Sports | January 6, 2021 12:02 pm

Home Field Is No Advantage in NFL During 2020 Season

Home teams finished below .500 this season for the first time in NFL history

Fake and real crowd during NFL Bengals vs Jaguars game
The crowd both real and fake during a Bengals game against the Jaguars.
Andy Lyons/Getty Images

During a season where games were played in front of limited crowds or none at all, the home-field advantage that has existed in the NFL since its inception was no advantage at all.

For the first time in NFL history, home teams finished below .500 and were 127-128-1 (.496 win rate) overall this season. Normally outscored by a wide margin on the season, road teams were just two touchdowns (6,353-6,339) behind home teams on the overall scoreboard during the 2020 campaign, according to the Associated Press.

Last year, home teams went 132-123-1 for a .518 winning percentage and in 2018 that winning percentage was even higher at .602 as host teams had a 564-point scoring edge over visitors. Historically, over the 50 seasons prior to 2020, the home team winning percentage was .575.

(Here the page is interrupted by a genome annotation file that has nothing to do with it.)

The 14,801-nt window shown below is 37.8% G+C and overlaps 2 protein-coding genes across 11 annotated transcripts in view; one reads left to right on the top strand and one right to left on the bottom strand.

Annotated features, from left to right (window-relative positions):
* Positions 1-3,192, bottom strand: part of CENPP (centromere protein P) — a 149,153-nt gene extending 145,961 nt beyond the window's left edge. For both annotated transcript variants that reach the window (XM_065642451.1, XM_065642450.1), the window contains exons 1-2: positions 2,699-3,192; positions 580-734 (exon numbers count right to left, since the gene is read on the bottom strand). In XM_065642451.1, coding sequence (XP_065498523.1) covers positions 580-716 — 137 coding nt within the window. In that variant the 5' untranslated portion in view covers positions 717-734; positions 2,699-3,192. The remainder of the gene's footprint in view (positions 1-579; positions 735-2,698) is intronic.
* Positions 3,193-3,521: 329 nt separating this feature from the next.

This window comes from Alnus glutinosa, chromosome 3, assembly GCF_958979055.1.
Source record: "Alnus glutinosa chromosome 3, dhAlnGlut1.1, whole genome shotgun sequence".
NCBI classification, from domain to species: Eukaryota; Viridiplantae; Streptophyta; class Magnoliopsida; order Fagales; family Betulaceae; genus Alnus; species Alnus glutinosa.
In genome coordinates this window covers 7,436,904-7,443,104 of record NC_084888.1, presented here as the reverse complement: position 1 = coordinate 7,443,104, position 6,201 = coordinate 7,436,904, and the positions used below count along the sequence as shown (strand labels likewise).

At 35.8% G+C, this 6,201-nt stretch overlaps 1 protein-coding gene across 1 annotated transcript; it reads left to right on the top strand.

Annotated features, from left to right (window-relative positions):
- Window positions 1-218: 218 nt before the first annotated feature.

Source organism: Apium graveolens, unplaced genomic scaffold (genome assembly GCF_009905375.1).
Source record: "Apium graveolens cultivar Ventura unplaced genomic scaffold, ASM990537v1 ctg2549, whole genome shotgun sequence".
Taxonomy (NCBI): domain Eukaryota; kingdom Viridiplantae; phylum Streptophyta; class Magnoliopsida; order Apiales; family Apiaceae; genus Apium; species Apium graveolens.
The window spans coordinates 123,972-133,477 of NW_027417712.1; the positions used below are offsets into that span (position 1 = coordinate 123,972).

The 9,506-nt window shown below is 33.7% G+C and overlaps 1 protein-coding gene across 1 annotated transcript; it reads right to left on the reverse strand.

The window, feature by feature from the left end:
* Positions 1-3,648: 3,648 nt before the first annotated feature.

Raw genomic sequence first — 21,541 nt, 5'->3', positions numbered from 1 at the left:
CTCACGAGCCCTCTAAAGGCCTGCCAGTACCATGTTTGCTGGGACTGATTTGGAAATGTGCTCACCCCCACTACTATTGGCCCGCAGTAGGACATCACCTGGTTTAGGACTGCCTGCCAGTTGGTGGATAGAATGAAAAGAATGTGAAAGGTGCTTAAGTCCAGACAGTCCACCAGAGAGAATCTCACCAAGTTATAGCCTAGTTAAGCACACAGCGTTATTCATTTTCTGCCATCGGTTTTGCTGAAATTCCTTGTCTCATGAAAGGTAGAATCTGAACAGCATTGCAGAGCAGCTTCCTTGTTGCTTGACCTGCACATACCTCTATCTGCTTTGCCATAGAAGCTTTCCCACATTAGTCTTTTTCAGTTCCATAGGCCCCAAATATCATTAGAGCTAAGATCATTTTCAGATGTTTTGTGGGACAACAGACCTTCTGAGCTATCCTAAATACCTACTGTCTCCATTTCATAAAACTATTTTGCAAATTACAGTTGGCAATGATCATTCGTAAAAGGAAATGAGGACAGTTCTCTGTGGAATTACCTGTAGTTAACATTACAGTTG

“It doesn’t feel any different playing at home or playing away right now,” said Seattle coach Pete Carroll. “It’s just evened everything out.”

Earlier this season, it appeared as if road teams were on equal par with home teams as hosts went 30-32-1 (.476 win rate) in the first four weeks of the 2020 season. Now, with 17 weeks of play complete and the playoffs coming up, the numbers bear out that home-field advantage did not exist this season in the NFL.

What did exist? Lots and lots of scoring. Teams scored an average of 24.8 points per game this season topping the previous mark of 23.4 that was set in 2013, and the AFL record of 24.5 in 1961, according to the AP.

What happened this season in the NFL is in lockstep with a study The New York Times conducted using data from Germany’s Bundesliga soccer league.

According to the data, Bundesliga teams won 43 percent of their home games with fans in the stands, compared to just 33 percent playing without fans in attendance due to the pandemic. Goals scored were also affected, with a drop of about .31 goals per game without spectators.